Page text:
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Hoffmann, R. A wiki for the life sciences where authorship matters. Nature Genetics (2008)

Microglia proliferation is regulated by hydrogen peroxide from NADPH oxidase.

Microglia are resident brain macrophages that become activated and proliferate following brain damage or stimulation by immune mediators, such as IL-1beta or TNF-alpha. We investigated the mechanisms by which microglial proliferation is regulated in primary cultures of rat glia. We found that basal proliferation of microglia was stimulated by proinflammatory cytokines IL-1beta or TNF-alpha, and this proliferation was completely inhibited by catalase, implicating hydrogen peroxide as a mediator of proliferation. In addition, inhibitors of NADPH oxidase (diphenylene iodonium or apocynin) also prevented microglia proliferation, suggesting that this may be the source of hydrogen peroxide. IL-1beta and TNF-alpha rapidly stimulated the rate of hydrogen peroxide produced by isolated microglia, and this was inhibited by diphenylene iodonium, implying that the cytokines were acting directly on microglia to stimulate the NADPH oxidase. Low concentrations of PMA or arachidonic acid (known activators of NADPH oxidase) or xanthine/xanthine oxidase or glucose oxidase (generating hydrogen peroxide) also increased microglia proliferation and this was blocked by catalase, showing that NADPH oxidase activation or hydrogen peroxide was sufficient to stimulate microglia proliferation. In contrast to microglia, the proliferation of astrocytes was unaffected by the presence of catalase. In conclusion, these findings indicate that microglial proliferation in response to IL-1beta or TNF-alpha is mediated by hydrogen peroxide from NADPH oxidase.[1]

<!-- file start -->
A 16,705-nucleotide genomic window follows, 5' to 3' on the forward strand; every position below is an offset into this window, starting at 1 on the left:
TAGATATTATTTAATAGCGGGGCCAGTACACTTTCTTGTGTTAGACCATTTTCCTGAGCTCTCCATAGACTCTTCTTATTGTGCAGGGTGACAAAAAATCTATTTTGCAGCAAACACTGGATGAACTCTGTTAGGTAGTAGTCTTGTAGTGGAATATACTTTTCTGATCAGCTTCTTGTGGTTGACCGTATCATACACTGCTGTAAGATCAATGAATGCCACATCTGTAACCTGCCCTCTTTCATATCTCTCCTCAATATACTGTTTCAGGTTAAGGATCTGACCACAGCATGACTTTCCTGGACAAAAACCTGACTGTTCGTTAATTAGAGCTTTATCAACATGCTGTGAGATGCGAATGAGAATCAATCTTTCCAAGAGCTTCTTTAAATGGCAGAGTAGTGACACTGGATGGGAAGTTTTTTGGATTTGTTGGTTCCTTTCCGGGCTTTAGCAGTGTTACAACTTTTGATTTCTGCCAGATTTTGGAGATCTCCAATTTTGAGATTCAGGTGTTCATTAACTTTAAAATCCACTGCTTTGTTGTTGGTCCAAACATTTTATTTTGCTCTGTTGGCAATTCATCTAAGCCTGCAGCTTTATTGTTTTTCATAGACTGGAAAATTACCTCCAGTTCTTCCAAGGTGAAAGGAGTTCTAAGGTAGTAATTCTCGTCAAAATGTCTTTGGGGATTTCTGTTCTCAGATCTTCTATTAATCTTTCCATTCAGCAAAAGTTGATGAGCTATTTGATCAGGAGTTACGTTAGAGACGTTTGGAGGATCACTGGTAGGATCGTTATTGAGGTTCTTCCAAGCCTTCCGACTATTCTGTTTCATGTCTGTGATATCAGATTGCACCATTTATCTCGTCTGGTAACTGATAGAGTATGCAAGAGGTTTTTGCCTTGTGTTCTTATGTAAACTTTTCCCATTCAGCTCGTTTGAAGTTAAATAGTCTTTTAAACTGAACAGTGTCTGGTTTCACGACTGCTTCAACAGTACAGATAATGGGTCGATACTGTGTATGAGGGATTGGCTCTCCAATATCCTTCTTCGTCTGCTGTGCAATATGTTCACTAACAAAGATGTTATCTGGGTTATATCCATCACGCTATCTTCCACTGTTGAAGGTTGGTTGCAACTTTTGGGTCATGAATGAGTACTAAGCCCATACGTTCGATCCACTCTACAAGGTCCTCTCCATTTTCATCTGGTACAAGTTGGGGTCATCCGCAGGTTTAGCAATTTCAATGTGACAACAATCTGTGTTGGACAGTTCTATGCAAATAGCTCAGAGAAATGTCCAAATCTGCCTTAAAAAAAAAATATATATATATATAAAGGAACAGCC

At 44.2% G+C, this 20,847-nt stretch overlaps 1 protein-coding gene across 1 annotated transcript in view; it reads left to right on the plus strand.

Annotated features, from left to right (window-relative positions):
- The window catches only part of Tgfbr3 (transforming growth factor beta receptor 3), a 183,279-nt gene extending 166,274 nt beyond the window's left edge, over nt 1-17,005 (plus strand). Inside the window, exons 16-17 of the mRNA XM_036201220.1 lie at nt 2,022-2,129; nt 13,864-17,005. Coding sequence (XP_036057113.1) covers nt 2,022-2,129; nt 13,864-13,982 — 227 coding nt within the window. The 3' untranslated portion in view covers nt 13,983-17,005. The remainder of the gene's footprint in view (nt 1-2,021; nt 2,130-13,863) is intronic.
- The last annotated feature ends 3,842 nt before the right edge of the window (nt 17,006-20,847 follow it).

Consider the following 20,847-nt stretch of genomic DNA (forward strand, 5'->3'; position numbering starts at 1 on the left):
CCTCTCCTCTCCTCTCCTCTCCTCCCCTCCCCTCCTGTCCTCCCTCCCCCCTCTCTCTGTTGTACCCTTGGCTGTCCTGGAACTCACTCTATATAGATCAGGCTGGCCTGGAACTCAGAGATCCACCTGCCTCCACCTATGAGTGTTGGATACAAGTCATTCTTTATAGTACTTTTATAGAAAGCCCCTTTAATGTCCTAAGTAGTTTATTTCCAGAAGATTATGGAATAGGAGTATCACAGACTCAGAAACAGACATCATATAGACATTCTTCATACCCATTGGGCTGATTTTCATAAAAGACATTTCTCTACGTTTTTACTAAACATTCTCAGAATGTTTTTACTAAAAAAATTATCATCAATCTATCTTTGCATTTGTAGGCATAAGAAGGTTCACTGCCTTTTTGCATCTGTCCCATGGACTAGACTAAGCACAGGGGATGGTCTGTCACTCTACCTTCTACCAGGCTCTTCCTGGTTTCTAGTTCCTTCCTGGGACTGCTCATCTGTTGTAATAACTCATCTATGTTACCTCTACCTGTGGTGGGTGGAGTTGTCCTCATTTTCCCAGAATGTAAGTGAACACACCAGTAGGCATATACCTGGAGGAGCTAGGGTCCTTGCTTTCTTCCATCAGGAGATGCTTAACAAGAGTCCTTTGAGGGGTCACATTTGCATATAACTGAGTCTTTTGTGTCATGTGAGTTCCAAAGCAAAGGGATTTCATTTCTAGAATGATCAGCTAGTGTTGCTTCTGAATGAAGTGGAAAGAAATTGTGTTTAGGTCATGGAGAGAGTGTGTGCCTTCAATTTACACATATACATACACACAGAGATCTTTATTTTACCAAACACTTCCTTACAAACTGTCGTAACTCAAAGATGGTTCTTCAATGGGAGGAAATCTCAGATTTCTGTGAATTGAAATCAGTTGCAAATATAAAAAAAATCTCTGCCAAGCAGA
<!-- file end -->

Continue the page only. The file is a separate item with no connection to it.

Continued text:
1. Microglia proliferation is regulated by hydrogen peroxide from NADPH oxidase. Mander, P.K., Jekabsone, A., Brown, G.C. J. Immunol. (2006) [Pubmed]
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